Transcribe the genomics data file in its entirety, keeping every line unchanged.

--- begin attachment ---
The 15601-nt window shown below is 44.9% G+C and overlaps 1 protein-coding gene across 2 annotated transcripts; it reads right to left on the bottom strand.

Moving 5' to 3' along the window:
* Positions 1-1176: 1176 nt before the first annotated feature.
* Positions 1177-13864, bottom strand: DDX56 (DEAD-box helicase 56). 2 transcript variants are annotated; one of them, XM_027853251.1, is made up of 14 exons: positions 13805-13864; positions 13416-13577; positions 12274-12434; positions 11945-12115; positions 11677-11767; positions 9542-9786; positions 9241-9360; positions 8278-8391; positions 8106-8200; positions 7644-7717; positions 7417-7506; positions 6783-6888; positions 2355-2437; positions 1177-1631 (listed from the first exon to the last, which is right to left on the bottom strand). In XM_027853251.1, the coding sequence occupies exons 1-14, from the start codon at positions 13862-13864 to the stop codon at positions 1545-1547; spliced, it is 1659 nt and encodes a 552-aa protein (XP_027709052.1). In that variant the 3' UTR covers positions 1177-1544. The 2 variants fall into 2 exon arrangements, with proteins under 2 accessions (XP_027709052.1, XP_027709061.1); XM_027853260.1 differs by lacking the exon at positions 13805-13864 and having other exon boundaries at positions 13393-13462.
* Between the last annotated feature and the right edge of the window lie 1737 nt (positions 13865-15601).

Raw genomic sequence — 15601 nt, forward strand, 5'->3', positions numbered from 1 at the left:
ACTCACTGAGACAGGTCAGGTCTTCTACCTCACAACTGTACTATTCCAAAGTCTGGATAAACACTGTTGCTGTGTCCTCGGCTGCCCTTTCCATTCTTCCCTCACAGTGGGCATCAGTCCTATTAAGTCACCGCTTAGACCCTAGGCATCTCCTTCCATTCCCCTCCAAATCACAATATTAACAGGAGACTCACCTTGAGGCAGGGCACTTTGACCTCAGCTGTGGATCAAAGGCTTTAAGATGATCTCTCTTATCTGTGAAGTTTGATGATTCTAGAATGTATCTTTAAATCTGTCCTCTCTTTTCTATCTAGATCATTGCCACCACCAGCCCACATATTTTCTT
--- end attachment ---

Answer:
The 15601-nt window shown below is 44.9% G+C and overlaps 1 protein-coding gene across 2 annotated transcripts; it reads right to left on the bottom strand.

Moving 5' to 3' along the window:
* Positions 1-1176: 1176 nt before the first annotated feature.
* Positions 1177-13864, bottom strand: DDX56 (DEAD-box helicase 56). 2 transcript variants are annotated; one of them, XM_027853251.1, is made up of 14 exons: positions 13805-13864; positions 13416-13577; positions 12274-12434; positions 11945-12115; positions 11677-11767; positions 9542-9786; positions 9241-9360; positions 8278-8391; positions 8106-8200; positions 7644-7717; positions 7417-7506; positions 6783-6888; positions 2355-2437; positions 1177-1631 (listed from the first exon to the last, which is right to left on the bottom strand). In XM_027853251.1, the coding sequence occupies exons 1-14, from the start codon at positions 13862-13864 to the stop codon at positions 1545-1547; spliced, it is 1659 nt and encodes a 552-aa protein (XP_027709052.1). In that variant the 3' UTR covers positions 1177-1544. The 2 variants fall into 2 exon arrangements, with proteins under 2 accessions (XP_027709052.1, XP_027709061.1); XM_027853260.1 differs by lacking the exon at positions 13805-13864 and having other exon boundaries at positions 13393-13462.
* Between the last annotated feature and the right edge of the window lie 1737 nt (positions 13865-15601).

Raw genomic sequence — 15601 nt, forward strand, 5'->3', positions numbered from 1 at the left:
ACTCACTGAGACAGGTCAGGTCTTCTACCTCACAACTGTACTATTCCAAAGTCTGGATAAACACTGTTGCTGTGTCCTCGGCTGCCCTTTCCATTCTTCCCTCACAGTGGGCATCAGTCCTATTAAGTCACCGCTTAGACCCTAGGCATCTCCTTCCATTCCCCTCCAAATCACAATATTAACAGGAGACTCACCTTGAGGCAGGGCACTTTGACCTCAGCTGTGGATCAAAGGCTTTAAGATGATCTCTCTTATCTGTGAAGTTTGATGATTCTAGAATGTATCTTTAAATCTGTCCTCTCTTTTCTATCTAGATCATTGCCACCACCAGCCCACATATTTTCTT